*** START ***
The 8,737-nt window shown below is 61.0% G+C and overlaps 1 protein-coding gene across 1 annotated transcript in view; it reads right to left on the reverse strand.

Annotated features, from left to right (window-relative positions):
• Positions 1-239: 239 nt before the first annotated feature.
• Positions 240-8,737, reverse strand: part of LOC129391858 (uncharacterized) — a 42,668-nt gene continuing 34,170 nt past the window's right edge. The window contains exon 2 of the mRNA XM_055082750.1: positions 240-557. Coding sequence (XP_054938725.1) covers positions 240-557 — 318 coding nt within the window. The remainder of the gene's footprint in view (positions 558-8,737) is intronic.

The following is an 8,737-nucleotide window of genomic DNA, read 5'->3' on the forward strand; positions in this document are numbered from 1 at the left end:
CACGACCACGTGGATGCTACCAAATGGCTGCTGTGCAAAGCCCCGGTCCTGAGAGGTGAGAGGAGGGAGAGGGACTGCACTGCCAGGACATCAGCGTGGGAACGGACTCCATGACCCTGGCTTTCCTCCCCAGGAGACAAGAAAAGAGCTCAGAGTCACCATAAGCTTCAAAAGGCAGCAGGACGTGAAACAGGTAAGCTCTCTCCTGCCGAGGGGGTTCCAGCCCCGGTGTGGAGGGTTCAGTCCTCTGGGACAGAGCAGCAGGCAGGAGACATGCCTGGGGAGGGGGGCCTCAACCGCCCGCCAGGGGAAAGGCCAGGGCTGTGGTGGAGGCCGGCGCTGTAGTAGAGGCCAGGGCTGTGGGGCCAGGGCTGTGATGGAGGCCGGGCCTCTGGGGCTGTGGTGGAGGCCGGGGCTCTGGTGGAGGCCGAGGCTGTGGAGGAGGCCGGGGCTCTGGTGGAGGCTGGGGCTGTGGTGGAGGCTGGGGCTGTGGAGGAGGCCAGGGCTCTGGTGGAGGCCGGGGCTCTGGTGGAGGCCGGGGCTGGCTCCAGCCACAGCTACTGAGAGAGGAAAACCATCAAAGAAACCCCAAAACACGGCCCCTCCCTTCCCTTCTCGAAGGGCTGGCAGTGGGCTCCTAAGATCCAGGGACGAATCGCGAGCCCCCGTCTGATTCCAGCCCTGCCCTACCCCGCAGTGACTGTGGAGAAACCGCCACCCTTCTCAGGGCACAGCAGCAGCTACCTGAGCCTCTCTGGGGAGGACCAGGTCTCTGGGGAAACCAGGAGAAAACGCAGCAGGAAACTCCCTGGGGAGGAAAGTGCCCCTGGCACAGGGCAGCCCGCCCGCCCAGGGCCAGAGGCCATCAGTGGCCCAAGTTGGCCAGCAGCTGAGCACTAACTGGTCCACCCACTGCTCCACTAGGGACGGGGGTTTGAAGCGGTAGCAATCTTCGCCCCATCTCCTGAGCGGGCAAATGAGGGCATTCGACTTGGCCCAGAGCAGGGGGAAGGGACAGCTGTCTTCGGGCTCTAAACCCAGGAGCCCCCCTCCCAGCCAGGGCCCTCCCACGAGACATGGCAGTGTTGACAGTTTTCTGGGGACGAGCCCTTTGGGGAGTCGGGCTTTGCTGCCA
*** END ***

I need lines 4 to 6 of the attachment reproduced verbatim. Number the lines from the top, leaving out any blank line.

• Positions 240-8,737, reverse strand: part of LOC129391858 (uncharacterized) — a 42,668-nt gene continuing 34,170 nt past the window's right edge. The window contains exon 2 of the mRNA XM_055082750.1: positions 240-557. Coding sequence (XP_054938725.1) covers positions 240-557 — 318 coding nt within the window. The remainder of the gene's footprint in view (positions 558-8,737) is intronic.

The following is an 8,737-nucleotide window of genomic DNA, read 5'->3' on the forward strand; positions in this document are numbered from 1 at the left end:
CACGACCACGTGGATGCTACCAAATGGCTGCTGTGCAAAGCCCCGGTCCTGAGAGGTGAGAGGAGGGAGAGGGACTGCACTGCCAGGACATCAGCGTGGGAACGGACTCCATGACCCTGGCTTTCCTCCCCAGGAGACAAGAAAAGAGCTCAGAGTCACCATAAGCTTCAAAAGGCAGCAGGACGTGAAACAGGTAAGCTCTCTCCTGCCGAGGGGGTTCCAGCCCCGGTGTGGAGGGTTCAGTCCTCTGGGACAGAGCAGCAGGCAGGAGACATGCCTGGGGAGGGGGGCCTCAACCGCCCGCCAGGGGAAAGGCCAGGGCTGTGGTGGAGGCCGGCGCTGTAGTAGAGGCCAGGGCTGTGGGGCCAGGGCTGTGATGGAGGCCGGGCCTCTGGGGCTGTGGTGGAGGCCGGGGCTCTGGTGGAGGCCGAGGCTGTGGAGGAGGCCGGGGCTCTGGTGGAGGCTGGGGCTGTGGTGGAGGCTGGGGCTGTGGAGGAGGCCAGGGCTCTGGTGGAGGCCGGGGCTCTGGTGGAGGCCGGGGCTGGCTCCAGCCACAGCTACTGAGAGAGGAAAACCATCAAAGAAACCCCAAAACACGGCCCCTCCCTTCCCTTCTCGAAGGGCTGGCAGTGGGCTCCTAAGATCCAGGGACGAATCGCGAGCCCCCGTCTGATTCCAGCCCTGCCCTACCCCGCAGTGACTGTGGAGAAACCGCCACCCTTCTCAGGGCACAGCAGCAGCTACCTGAGCCTCTCTGGGGAGGACCAGGTCTCTGGGGAAACCAGGAGAAAACGCAGCAGGAAACTCCCTGGGGAGGAAAGTGCCCCTGGCACAGGGCAGCCCGCCCGCCCAGGGCCAGAGGCCATCAGTGGCCCAAGTTGGCCAGCAGCTGAGCACTAACTGGTCCACCCACTGCTCCACTAGGGACGGGGGTTTGAAGCGGTAGCAATCTTCGCCCCATCTCCTGAGCGGGCAAATGAGGGCATTCGACTTGGCCCAGAGCAGGGGGAAGGGACAGCTGTCTTCGGGCTCTAAACCCAGGAGCCCCCCTCCCAGCCAGGGCCCTCCCACGAGACATGGCAGTGTTGACAGTTTTCTGGGGACGAGCCCTTTGGGGAGTCGGGCTTTGCTGCCA